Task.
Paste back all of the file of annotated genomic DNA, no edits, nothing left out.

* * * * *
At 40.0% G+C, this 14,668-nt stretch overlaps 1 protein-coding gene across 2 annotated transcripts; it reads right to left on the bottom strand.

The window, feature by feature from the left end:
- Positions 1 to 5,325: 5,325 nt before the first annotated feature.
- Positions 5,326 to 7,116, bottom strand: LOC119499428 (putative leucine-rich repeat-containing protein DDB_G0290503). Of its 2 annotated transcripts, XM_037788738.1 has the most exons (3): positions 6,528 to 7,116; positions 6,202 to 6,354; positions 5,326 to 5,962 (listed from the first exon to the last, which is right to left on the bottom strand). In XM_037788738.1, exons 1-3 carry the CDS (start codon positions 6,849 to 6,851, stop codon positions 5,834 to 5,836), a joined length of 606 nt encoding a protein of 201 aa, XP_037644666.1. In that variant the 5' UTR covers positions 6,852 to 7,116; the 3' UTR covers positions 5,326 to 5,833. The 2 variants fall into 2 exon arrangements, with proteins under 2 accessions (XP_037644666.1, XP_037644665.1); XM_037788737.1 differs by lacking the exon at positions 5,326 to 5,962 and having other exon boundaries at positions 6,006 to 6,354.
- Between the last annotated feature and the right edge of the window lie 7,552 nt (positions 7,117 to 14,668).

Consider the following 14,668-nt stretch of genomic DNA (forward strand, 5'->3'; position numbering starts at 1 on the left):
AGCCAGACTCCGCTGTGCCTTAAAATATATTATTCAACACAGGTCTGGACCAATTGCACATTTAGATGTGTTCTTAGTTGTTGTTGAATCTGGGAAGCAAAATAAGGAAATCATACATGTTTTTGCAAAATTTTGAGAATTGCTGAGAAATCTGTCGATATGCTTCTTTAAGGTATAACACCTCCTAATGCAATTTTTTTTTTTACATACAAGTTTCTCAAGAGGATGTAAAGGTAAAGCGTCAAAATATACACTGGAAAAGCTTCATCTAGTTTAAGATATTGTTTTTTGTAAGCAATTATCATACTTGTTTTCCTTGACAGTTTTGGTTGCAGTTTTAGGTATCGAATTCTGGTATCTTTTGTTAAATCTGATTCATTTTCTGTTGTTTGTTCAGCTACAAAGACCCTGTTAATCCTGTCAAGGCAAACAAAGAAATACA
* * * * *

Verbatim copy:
At 40.0% G+C, this 14,668-nt stretch overlaps 1 protein-coding gene across 2 annotated transcripts; it reads right to left on the bottom strand.

The window, feature by feature from the left end:
- Positions 1 to 5,325: 5,325 nt before the first annotated feature.
- Positions 5,326 to 7,116, bottom strand: LOC119499428 (putative leucine-rich repeat-containing protein DDB_G0290503). Of its 2 annotated transcripts, XM_037788738.1 has the most exons (3): positions 6,528 to 7,116; positions 6,202 to 6,354; positions 5,326 to 5,962 (listed from the first exon to the last, which is right to left on the bottom strand). In XM_037788738.1, exons 1-3 carry the CDS (start codon positions 6,849 to 6,851, stop codon positions 5,834 to 5,836), a joined length of 606 nt encoding a protein of 201 aa, XP_037644666.1. In that variant the 5' UTR covers positions 6,852 to 7,116; the 3' UTR covers positions 5,326 to 5,833. The 2 variants fall into 2 exon arrangements, with proteins under 2 accessions (XP_037644666.1, XP_037644665.1); XM_037788737.1 differs by lacking the exon at positions 5,326 to 5,962 and having other exon boundaries at positions 6,006 to 6,354.
- Between the last annotated feature and the right edge of the window lie 7,552 nt (positions 7,117 to 14,668).

Consider the following 14,668-nt stretch of genomic DNA (forward strand, 5'->3'; position numbering starts at 1 on the left):
AGCCAGACTCCGCTGTGCCTTAAAATATATTATTCAACACAGGTCTGGACCAATTGCACATTTAGATGTGTTCTTAGTTGTTGTTGAATCTGGGAAGCAAAATAAGGAAATCATACATGTTTTTGCAAAATTTTGAGAATTGCTGAGAAATCTGTCGATATGCTTCTTTAAGGTATAACACCTCCTAATGCAATTTTTTTTTTTACATACAAGTTTCTCAAGAGGATGTAAAGGTAAAGCGTCAAAATATACACTGGAAAAGCTTCATCTAGTTTAAGATATTGTTTTTTGTAAGCAATTATCATACTTGTTTTCCTTGACAGTTTTGGTTGCAGTTTTAGGTATCGAATTCTGGTATCTTTTGTTAAATCTGATTCATTTTCTGTTGTTTGTTCAGCTACAAAGACCCTGTTAATCCTGTCAAGGCAAACAAAGAAATACA